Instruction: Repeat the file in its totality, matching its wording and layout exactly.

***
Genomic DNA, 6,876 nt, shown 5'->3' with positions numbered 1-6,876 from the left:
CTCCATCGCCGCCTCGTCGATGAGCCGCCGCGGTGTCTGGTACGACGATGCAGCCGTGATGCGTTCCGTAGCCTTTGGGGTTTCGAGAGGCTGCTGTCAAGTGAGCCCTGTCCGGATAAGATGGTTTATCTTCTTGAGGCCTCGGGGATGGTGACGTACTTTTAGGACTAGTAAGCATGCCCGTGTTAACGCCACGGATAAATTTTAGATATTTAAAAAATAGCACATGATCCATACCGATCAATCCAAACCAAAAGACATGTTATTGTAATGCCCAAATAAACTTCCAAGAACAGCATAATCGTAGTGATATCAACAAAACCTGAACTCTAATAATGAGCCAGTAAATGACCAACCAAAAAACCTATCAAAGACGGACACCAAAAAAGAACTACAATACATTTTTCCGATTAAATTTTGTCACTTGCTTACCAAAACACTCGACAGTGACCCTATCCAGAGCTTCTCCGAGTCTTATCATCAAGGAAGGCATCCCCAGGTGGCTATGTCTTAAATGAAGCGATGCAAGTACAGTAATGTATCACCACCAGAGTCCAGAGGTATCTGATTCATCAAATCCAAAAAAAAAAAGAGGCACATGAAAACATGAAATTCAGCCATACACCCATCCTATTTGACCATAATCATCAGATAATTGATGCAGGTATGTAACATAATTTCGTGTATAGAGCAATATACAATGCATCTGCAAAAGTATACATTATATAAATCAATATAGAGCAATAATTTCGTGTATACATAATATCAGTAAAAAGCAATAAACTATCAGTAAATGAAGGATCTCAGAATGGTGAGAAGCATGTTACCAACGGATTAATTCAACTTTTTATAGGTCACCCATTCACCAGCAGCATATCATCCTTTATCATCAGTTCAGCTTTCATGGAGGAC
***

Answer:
Genomic DNA, 6,876 nt, shown 5'->3' with positions numbered 1-6,876 from the left:
CTCCATCGCCGCCTCGTCGATGAGCCGCCGCGGTGTCTGGTACGACGATGCAGCCGTGATGCGTTCCGTAGCCTTTGGGGTTTCGAGAGGCTGCTGTCAAGTGAGCCCTGTCCGGATAAGATGGTTTATCTTCTTGAGGCCTCGGGGATGGTGACGTACTTTTAGGACTAGTAAGCATGCCCGTGTTAACGCCACGGATAAATTTTAGATATTTAAAAAATAGCACATGATCCATACCGATCAATCCAAACCAAAAGACATGTTATTGTAATGCCCAAATAAACTTCCAAGAACAGCATAATCGTAGTGATATCAACAAAACCTGAACTCTAATAATGAGCCAGTAAATGACCAACCAAAAAACCTATCAAAGACGGACACCAAAAAAGAACTACAATACATTTTTCCGATTAAATTTTGTCACTTGCTTACCAAAACACTCGACAGTGACCCTATCCAGAGCTTCTCCGAGTCTTATCATCAAGGAAGGCATCCCCAGGTGGCTATGTCTTAAATGAAGCGATGCAAGTACAGTAATGTATCACCACCAGAGTCCAGAGGTATCTGATTCATCAAATCCAAAAAAAAAAAGAGGCACATGAAAACATGAAATTCAGCCATACACCCATCCTATTTGACCATAATCATCAGATAATTGATGCAGGTATGTAACATAATTTCGTGTATAGAGCAATATACAATGCATCTGCAAAAGTATACATTATATAAATCAATATAGAGCAATAATTTCGTGTATACATAATATCAGTAAAAAGCAATAAACTATCAGTAAATGAAGGATCTCAGAATGGTGAGAAGCATGTTACCAACGGATTAATTCAACTTTTTATAGGTCACCCATTCACCAGCAGCATATCATCCTTTATCATCAGTTCAGCTTTCATGGAGGAC